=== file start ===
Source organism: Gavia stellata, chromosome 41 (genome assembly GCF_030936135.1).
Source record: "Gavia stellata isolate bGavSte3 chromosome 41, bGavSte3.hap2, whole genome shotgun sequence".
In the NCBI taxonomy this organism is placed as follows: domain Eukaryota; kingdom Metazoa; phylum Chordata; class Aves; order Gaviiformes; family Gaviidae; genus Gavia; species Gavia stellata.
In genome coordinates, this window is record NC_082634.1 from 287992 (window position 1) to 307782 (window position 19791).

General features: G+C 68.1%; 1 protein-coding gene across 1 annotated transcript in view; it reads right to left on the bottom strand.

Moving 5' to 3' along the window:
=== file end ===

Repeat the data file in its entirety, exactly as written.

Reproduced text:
Source organism: Gavia stellata, chromosome 41 (genome assembly GCF_030936135.1).
Source record: "Gavia stellata isolate bGavSte3 chromosome 41, bGavSte3.hap2, whole genome shotgun sequence".
In the NCBI taxonomy this organism is placed as follows: domain Eukaryota; kingdom Metazoa; phylum Chordata; class Aves; order Gaviiformes; family Gaviidae; genus Gavia; species Gavia stellata.
In genome coordinates, this window is record NC_082634.1 from 287992 (window position 1) to 307782 (window position 19791).

General features: G+C 68.1%; 1 protein-coding gene across 1 annotated transcript in view; it reads right to left on the bottom strand.

Moving 5' to 3' along the window: